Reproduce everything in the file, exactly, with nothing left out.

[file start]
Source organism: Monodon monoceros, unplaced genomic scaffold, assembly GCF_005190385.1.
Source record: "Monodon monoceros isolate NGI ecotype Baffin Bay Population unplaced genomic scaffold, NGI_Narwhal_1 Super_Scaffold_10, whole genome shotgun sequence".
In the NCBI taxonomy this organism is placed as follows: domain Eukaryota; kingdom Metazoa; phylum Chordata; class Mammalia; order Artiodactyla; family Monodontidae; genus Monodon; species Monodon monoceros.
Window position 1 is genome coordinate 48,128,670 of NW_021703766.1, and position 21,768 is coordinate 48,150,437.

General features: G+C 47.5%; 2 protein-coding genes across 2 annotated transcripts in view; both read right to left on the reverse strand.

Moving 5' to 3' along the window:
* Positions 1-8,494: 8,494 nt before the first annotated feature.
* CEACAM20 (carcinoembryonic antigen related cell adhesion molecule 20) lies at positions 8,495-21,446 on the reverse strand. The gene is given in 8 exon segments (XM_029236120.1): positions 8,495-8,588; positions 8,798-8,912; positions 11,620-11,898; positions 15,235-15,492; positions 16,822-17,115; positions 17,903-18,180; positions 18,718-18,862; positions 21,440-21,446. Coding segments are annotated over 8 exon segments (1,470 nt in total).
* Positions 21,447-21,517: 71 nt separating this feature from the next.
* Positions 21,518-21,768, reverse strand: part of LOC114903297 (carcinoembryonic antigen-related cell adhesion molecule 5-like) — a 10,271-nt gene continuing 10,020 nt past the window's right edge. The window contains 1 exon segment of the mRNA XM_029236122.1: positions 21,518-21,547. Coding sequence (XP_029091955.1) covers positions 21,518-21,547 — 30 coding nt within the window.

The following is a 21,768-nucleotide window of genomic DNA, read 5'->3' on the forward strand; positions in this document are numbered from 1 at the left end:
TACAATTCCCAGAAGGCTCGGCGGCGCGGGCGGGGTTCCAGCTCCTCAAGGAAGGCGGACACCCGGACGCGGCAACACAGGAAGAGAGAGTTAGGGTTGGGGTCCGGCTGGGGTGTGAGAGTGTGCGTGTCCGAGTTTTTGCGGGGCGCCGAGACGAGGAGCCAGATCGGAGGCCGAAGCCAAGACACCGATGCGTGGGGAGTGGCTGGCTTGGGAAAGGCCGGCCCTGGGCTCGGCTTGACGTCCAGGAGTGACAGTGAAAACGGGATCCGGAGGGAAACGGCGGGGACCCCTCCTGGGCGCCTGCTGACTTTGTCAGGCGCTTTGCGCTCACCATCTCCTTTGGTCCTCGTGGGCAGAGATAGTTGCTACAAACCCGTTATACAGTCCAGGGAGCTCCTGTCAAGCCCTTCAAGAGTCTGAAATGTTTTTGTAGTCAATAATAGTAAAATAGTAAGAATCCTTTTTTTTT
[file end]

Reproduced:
Source organism: Monodon monoceros, unplaced genomic scaffold, assembly GCF_005190385.1.
Source record: "Monodon monoceros isolate NGI ecotype Baffin Bay Population unplaced genomic scaffold, NGI_Narwhal_1 Super_Scaffold_10, whole genome shotgun sequence".
In the NCBI taxonomy this organism is placed as follows: domain Eukaryota; kingdom Metazoa; phylum Chordata; class Mammalia; order Artiodactyla; family Monodontidae; genus Monodon; species Monodon monoceros.
Window position 1 is genome coordinate 48,128,670 of NW_021703766.1, and position 21,768 is coordinate 48,150,437.

General features: G+C 47.5%; 2 protein-coding genes across 2 annotated transcripts in view; both read right to left on the reverse strand.

Moving 5' to 3' along the window:
* Positions 1-8,494: 8,494 nt before the first annotated feature.
* CEACAM20 (carcinoembryonic antigen related cell adhesion molecule 20) lies at positions 8,495-21,446 on the reverse strand. The gene is given in 8 exon segments (XM_029236120.1): positions 8,495-8,588; positions 8,798-8,912; positions 11,620-11,898; positions 15,235-15,492; positions 16,822-17,115; positions 17,903-18,180; positions 18,718-18,862; positions 21,440-21,446. Coding segments are annotated over 8 exon segments (1,470 nt in total).
* Positions 21,447-21,517: 71 nt separating this feature from the next.
* Positions 21,518-21,768, reverse strand: part of LOC114903297 (carcinoembryonic antigen-related cell adhesion molecule 5-like) — a 10,271-nt gene continuing 10,020 nt past the window's right edge. The window contains 1 exon segment of the mRNA XM_029236122.1: positions 21,518-21,547. Coding sequence (XP_029091955.1) covers positions 21,518-21,547 — 30 coding nt within the window.

The following is a 21,768-nucleotide window of genomic DNA, read 5'->3' on the forward strand; positions in this document are numbered from 1 at the left end:
TACAATTCCCAGAAGGCTCGGCGGCGCGGGCGGGGTTCCAGCTCCTCAAGGAAGGCGGACACCCGGACGCGGCAACACAGGAAGAGAGAGTTAGGGTTGGGGTCCGGCTGGGGTGTGAGAGTGTGCGTGTCCGAGTTTTTGCGGGGCGCCGAGACGAGGAGCCAGATCGGAGGCCGAAGCCAAGACACCGATGCGTGGGGAGTGGCTGGCTTGGGAAAGGCCGGCCCTGGGCTCGGCTTGACGTCCAGGAGTGACAGTGAAAACGGGATCCGGAGGGAAACGGCGGGGACCCCTCCTGGGCGCCTGCTGACTTTGTCAGGCGCTTTGCGCTCACCATCTCCTTTGGTCCTCGTGGGCAGAGATAGTTGCTACAAACCCGTTATACAGTCCAGGGAGCTCCTGTCAAGCCCTTCAAGAGTCTGAAATGTTTTTGTAGTCAATAATAGTAAAATAGTAAGAATCCTTTTTTTTT